Quiet Excellence For This Dividend ETF

| About: WisdomTree Equity (DHS)


Highlights a little-known dividend ETF.

How the WisdomTree Equity Income Fund differs from other broad dividend funds.

Look at the dividend ETF's underlying allocations and weights.

By Todd Shriber & Tom Lydon

With 10-year down a whopping 21.4% this year, a variety of rate-sensitive, income-generating asset classes and sectors have benefited. Master limited partnerships (MLPS), real estate investment trusts (REITs) and the utilities sector are prime examples.

Traditional dividend stocks and exchange traded funds have also delivered for income-starved investors.

According to S&P Dow Jones Indices, 696 dividend increases were reported during the second quarter of this year compared to the 591 increases which were reported during the second quarter of last year. For the first half of 2014, 1,774 issues increased their payments, up 15.6% from the 1,535 issues that increased their payments during the first half of 2013.

One of the more impressive, if not unheralded options among the burgeoning number of dividend ETFs is the WisdomTree Equity Income Fund (NYSEARCA:DHS). With a track record of over eight years old and over $887 million in assets under management, DHS is neither an unseasoned ETF nor is it a small fund.

DHS is, however, a compelling avenue for investors looking to exploit an environment that has seen value stocks with decent-to-strong yields spend substantial time outperforming the S&P 500.

DHS is up 8.2% this year, a gain that tops the S&P 500 by 820 basis points. The Vanguard Dividend Appreciation ETF (NYSEARCA:VIG), the largest U.S. dividend ETF, is up just 2.6% this year.

DHS tracks the WisdomTree Equity Income Index (WTHYE). "Securities ranking in the highest 30% by dividend yield are selected for inclusion. The index is dividend weighted annually to reflect the proportionate share of the aggregate cash dividends each component company is projected to pay in the coming year, based on the most recently declared dividend per share," according to WisdomTree.

The returns and DHS' apparent tilt toward higher yielding stocks suggest the ETF has benefited from significant allocations to sectors such as utilities and consumer staples. While that is true to an extent (DHS has a combined allocation to those sectors of 25.4%), the ETF also shines as a value bet with some protection in the event rates do rise.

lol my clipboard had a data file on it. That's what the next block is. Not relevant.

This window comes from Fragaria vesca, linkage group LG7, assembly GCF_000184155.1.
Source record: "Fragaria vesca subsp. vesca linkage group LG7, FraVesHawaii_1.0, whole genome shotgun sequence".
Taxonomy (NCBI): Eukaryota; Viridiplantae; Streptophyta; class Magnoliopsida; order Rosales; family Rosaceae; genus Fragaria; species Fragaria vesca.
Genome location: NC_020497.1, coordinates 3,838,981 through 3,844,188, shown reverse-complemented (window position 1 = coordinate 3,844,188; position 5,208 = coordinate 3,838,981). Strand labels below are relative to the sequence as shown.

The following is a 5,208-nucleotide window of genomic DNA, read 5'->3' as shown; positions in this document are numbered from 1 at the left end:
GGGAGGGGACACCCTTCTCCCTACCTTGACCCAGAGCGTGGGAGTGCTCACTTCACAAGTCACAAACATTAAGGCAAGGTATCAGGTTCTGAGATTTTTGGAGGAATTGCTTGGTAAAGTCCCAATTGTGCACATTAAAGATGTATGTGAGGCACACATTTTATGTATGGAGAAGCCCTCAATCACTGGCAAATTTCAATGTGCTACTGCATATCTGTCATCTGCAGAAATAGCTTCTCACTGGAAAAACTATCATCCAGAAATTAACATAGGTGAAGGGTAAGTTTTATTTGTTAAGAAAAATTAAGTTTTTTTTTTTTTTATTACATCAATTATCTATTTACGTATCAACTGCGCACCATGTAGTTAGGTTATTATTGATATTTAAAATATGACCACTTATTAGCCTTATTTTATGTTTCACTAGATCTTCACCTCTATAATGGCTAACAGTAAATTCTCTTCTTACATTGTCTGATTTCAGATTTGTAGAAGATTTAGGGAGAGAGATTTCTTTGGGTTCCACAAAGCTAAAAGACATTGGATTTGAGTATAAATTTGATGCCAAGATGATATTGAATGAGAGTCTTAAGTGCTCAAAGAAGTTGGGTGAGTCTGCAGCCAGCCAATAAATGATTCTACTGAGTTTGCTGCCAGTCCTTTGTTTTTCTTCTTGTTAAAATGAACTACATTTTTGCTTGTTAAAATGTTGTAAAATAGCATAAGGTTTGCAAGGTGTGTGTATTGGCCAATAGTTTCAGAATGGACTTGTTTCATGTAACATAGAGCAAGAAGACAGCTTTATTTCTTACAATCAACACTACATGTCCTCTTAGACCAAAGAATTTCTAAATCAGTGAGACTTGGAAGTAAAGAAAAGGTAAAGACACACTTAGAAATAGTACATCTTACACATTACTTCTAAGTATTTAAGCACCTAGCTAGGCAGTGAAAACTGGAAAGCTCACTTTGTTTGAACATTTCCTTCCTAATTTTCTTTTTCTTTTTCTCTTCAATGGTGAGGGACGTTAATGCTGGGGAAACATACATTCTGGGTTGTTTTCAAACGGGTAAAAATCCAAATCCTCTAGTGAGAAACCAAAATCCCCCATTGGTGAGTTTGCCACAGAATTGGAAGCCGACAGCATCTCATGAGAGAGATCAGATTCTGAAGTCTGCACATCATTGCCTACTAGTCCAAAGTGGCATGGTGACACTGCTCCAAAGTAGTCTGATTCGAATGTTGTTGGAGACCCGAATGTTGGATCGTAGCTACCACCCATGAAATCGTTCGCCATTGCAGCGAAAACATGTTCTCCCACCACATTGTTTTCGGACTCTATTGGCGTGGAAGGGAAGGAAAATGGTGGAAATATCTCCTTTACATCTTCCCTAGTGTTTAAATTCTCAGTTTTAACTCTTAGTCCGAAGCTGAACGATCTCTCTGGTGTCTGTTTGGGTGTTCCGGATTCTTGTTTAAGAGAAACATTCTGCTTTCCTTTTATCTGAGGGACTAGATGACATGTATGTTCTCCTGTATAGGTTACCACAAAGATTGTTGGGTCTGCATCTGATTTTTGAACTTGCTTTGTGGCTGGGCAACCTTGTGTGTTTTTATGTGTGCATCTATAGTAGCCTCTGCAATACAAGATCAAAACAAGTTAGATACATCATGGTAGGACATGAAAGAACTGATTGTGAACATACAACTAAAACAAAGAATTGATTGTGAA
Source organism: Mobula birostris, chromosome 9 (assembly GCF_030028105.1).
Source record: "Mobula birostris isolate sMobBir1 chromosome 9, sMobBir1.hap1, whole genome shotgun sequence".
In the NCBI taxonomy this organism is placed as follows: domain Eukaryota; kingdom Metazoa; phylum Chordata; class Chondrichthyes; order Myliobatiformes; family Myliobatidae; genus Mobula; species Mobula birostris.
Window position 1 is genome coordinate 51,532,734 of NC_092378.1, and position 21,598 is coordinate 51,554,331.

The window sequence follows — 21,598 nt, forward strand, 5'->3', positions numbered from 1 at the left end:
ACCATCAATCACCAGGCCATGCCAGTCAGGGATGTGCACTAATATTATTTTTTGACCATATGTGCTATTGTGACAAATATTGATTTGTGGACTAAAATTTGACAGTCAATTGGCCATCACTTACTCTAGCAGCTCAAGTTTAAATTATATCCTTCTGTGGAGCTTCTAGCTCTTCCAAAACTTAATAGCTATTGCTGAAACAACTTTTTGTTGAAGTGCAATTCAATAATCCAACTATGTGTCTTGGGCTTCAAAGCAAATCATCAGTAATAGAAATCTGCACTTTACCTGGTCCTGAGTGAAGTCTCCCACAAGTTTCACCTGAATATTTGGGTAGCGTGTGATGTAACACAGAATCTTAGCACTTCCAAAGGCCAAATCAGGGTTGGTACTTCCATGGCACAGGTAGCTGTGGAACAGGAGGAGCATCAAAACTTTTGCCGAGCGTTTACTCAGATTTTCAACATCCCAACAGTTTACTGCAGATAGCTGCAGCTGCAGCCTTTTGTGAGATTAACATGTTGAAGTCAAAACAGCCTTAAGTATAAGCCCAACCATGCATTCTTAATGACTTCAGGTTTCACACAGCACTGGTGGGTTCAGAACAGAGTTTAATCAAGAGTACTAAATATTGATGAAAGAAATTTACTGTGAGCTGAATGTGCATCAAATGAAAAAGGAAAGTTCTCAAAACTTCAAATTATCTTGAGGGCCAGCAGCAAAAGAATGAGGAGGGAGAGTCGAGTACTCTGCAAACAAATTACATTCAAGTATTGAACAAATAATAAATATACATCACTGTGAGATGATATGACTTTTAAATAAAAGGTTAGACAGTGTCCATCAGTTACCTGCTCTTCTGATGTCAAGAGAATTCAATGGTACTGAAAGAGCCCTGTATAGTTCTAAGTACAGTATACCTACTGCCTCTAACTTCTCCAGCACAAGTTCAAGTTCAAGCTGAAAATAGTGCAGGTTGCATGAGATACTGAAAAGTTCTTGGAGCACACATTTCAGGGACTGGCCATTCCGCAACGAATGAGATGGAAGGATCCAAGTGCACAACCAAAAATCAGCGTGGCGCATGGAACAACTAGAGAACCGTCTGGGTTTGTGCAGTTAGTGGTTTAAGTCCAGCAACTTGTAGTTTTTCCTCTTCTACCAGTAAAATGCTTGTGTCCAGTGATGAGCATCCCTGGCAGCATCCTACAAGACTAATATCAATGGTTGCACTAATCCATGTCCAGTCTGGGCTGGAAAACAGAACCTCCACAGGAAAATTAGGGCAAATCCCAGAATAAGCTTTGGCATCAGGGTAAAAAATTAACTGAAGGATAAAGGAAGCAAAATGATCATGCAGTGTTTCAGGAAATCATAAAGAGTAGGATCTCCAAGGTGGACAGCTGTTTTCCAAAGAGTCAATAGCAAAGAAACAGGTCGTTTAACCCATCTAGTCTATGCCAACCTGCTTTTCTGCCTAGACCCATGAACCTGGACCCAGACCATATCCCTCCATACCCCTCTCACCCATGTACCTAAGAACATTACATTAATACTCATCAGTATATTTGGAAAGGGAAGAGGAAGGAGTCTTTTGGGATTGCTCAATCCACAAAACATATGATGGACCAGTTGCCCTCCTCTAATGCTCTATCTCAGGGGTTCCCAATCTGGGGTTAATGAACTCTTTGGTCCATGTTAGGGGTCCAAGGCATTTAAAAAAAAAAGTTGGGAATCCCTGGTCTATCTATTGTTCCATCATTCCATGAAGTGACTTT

Included in that value tilt is an 18.7% weight to the lagging financial services sector, DHS' largest sector weight. While financials have been laggards this year, there is no denying the group is inexpensive relative to the broader U.S. market. For example, the Financial Select Sector SPDR (NYSEARCA:XLF) shows a price-to-earnings ratio of 14.8 and a price-to-book of 1.2. Meanwhile, the S&P 500 index has a P/E ratio of 17.0 and a P/B of 2.3.

In terms of protection against rising rates, DHS sports a combined 25.5% weight to the health care and technology sectors, two of the more durable groups when rates climb. Three of the ETF's top-10 holdings are technology or health care names, which also boosts the fund's dividend growth allure.

For example, Microsoft (NASDAQ:MSFT), the largest holding in DHS with a weight of 5.3%, has delivered dividend increases of 21.7% and 15% the last two times the software giant boosted its payout. Johnson & Johnson (NYSE:JNJ), DHS' third-largest holding, has one of the longest dividend increase streaks of any large-cap U.S. company.

Add to that, DHS has long outperformed some of its larger rivals. For example, the WisdomTree offering has topped by VIG by 930 basis points while being less volatile over the past three years. Since the March 9, 2009 market bottom, DHS is up 288% compared to 182.6% for VIG.

DHS has a distribution yield of 2.83%, charges 0.38% per year and pays a monthly dividend.

DHS vs. VIG Last Three Years

Chart Courtesy: ETF Replay

Disclosure: The author has no positions in any stocks mentioned, and no plans to initiate any positions within the next 72 hours.

The author wrote this article themselves, and it expresses their own opinions. The author is not receiving compensation for it. The author has no business relationship with any company whose stock is mentioned in this article.